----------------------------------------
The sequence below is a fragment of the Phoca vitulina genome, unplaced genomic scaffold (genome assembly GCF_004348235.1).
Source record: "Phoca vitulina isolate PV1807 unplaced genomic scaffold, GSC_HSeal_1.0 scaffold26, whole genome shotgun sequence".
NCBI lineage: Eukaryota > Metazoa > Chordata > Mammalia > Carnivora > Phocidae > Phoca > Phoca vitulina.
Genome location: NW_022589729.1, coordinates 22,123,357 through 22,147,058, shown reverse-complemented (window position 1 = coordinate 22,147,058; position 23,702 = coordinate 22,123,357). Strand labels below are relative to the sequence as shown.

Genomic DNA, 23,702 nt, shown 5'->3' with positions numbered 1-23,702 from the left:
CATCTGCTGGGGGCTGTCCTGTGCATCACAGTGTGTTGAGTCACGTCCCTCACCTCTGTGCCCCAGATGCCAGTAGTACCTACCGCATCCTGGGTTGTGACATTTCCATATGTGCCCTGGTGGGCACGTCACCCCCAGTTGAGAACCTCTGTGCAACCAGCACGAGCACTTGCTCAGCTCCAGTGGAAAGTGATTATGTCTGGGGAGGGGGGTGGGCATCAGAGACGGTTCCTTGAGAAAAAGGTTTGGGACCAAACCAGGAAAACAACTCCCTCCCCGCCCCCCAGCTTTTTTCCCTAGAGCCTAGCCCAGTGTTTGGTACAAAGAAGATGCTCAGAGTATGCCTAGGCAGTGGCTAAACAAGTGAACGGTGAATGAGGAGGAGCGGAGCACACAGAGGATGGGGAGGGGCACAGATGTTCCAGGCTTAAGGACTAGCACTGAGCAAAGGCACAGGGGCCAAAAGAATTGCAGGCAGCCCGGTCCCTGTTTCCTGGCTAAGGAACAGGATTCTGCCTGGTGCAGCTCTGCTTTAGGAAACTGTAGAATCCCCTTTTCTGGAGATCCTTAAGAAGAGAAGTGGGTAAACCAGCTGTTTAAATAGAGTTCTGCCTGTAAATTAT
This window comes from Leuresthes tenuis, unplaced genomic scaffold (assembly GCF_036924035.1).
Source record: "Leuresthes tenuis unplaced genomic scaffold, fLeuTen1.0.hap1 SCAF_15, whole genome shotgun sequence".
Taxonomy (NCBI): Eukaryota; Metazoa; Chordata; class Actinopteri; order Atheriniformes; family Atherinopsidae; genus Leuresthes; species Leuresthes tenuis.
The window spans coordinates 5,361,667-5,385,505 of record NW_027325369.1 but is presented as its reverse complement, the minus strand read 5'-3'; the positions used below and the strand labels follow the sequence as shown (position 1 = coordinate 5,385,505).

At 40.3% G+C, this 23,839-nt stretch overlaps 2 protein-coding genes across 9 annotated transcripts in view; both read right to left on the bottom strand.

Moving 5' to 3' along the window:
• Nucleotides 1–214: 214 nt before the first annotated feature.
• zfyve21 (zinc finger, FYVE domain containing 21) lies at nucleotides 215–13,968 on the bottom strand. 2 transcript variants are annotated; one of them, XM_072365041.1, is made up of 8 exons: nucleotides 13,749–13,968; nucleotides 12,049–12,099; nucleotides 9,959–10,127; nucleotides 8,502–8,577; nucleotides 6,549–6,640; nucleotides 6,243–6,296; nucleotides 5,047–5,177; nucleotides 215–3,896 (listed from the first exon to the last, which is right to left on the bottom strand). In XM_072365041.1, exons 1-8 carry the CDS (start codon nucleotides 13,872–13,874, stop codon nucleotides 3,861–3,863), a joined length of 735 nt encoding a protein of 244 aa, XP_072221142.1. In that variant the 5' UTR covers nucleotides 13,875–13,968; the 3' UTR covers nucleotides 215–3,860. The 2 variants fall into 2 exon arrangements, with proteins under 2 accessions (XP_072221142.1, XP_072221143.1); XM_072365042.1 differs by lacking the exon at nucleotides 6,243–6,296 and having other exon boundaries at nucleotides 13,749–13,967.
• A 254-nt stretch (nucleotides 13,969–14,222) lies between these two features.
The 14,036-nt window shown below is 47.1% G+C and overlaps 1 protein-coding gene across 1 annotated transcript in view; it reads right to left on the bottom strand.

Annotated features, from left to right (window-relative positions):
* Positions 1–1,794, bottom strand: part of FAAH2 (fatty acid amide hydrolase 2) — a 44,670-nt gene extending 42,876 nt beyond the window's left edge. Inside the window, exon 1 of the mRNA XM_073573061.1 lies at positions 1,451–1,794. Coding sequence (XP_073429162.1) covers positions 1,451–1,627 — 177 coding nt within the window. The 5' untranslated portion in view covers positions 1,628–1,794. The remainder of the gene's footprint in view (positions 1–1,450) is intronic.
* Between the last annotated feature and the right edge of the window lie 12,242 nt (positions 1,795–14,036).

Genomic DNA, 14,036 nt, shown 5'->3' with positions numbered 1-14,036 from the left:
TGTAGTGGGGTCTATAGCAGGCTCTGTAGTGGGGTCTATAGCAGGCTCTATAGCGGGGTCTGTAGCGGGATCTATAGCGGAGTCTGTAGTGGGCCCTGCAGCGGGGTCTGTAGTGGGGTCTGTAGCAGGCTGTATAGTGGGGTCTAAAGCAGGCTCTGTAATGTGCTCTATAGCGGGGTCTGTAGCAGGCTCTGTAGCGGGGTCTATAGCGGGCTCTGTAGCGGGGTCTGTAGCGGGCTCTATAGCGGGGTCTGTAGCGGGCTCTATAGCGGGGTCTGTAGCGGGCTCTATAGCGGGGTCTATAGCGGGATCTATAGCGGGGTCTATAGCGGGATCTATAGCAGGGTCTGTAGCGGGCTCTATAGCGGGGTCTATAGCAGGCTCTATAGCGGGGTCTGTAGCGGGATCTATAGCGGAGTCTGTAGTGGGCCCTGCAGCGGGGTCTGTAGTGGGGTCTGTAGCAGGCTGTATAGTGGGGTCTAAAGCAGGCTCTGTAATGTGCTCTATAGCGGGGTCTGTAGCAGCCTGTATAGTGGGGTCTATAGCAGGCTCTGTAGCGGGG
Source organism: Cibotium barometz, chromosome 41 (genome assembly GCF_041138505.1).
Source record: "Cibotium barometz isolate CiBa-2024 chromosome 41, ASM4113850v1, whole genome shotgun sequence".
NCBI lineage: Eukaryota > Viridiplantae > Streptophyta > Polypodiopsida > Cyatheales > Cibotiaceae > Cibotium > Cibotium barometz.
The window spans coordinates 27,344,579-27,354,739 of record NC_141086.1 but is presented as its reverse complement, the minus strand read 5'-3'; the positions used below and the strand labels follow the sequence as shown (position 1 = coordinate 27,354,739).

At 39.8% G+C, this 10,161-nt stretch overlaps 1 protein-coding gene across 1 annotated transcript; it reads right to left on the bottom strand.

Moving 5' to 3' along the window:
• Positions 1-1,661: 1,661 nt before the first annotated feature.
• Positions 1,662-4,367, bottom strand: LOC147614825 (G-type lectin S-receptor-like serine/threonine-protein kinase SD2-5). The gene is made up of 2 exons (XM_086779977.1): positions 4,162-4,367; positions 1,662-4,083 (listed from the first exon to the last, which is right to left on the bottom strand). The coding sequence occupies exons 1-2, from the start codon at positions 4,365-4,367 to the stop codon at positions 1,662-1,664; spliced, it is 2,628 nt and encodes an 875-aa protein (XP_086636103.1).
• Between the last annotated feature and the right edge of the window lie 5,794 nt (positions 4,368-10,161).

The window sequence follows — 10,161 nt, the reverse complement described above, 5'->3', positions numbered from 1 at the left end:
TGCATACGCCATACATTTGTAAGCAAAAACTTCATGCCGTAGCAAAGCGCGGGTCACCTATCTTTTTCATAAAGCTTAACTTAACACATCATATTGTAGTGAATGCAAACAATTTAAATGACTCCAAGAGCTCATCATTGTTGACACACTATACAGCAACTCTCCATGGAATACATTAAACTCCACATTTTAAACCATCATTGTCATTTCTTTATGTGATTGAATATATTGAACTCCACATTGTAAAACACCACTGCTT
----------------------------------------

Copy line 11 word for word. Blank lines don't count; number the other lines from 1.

At 40.3% G+C, this 23,839-nt stretch overlaps 2 protein-coding genes across 9 annotated transcripts in view; both read right to left on the bottom strand.